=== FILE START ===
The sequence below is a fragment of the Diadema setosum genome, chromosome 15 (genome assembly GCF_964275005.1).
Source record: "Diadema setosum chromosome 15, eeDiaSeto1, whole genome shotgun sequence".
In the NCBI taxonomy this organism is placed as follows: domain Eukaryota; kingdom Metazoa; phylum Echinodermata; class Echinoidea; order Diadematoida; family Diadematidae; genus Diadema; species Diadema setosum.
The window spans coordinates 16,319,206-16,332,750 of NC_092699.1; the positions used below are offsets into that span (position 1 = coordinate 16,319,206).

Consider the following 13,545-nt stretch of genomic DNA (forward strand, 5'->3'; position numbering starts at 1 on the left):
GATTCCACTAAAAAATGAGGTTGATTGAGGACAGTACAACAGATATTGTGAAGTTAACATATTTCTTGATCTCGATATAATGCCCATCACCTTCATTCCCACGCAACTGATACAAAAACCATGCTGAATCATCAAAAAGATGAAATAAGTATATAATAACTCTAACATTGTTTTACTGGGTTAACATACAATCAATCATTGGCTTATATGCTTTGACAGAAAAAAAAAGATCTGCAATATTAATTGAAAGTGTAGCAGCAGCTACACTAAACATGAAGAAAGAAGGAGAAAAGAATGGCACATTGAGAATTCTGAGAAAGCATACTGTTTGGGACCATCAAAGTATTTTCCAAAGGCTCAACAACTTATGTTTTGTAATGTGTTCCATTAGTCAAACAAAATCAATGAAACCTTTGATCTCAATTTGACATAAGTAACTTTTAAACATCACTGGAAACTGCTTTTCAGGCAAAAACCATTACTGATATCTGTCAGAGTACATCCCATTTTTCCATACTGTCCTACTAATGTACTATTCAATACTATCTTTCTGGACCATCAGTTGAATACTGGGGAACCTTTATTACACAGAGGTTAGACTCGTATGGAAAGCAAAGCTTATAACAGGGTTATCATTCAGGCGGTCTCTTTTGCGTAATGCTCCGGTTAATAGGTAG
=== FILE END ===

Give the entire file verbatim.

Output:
The sequence below is a fragment of the Diadema setosum genome, chromosome 15 (genome assembly GCF_964275005.1).
Source record: "Diadema setosum chromosome 15, eeDiaSeto1, whole genome shotgun sequence".
In the NCBI taxonomy this organism is placed as follows: domain Eukaryota; kingdom Metazoa; phylum Echinodermata; class Echinoidea; order Diadematoida; family Diadematidae; genus Diadema; species Diadema setosum.
The window spans coordinates 16,319,206-16,332,750 of NC_092699.1; the positions used below are offsets into that span (position 1 = coordinate 16,319,206).

Consider the following 13,545-nt stretch of genomic DNA (forward strand, 5'->3'; position numbering starts at 1 on the left):
GATTCCACTAAAAAATGAGGTTGATTGAGGACAGTACAACAGATATTGTGAAGTTAACATATTTCTTGATCTCGATATAATGCCCATCACCTTCATTCCCACGCAACTGATACAAAAACCATGCTGAATCATCAAAAAGATGAAATAAGTATATAATAACTCTAACATTGTTTTACTGGGTTAACATACAATCAATCATTGGCTTATATGCTTTGACAGAAAAAAAAAGATCTGCAATATTAATTGAAAGTGTAGCAGCAGCTACACTAAACATGAAGAAAGAAGGAGAAAAGAATGGCACATTGAGAATTCTGAGAAAGCATACTGTTTGGGACCATCAAAGTATTTTCCAAAGGCTCAACAACTTATGTTTTGTAATGTGTTCCATTAGTCAAACAAAATCAATGAAACCTTTGATCTCAATTTGACATAAGTAACTTTTAAACATCACTGGAAACTGCTTTTCAGGCAAAAACCATTACTGATATCTGTCAGAGTACATCCCATTTTTCCATACTGTCCTACTAATGTACTATTCAATACTATCTTTCTGGACCATCAGTTGAATACTGGGGAACCTTTATTACACAGAGGTTAGACTCGTATGGAAAGCAAAGCTTATAACAGGGTTATCATTCAGGCGGTCTCTTTTGCGTAATGCTCCGGTTAATAGGTAG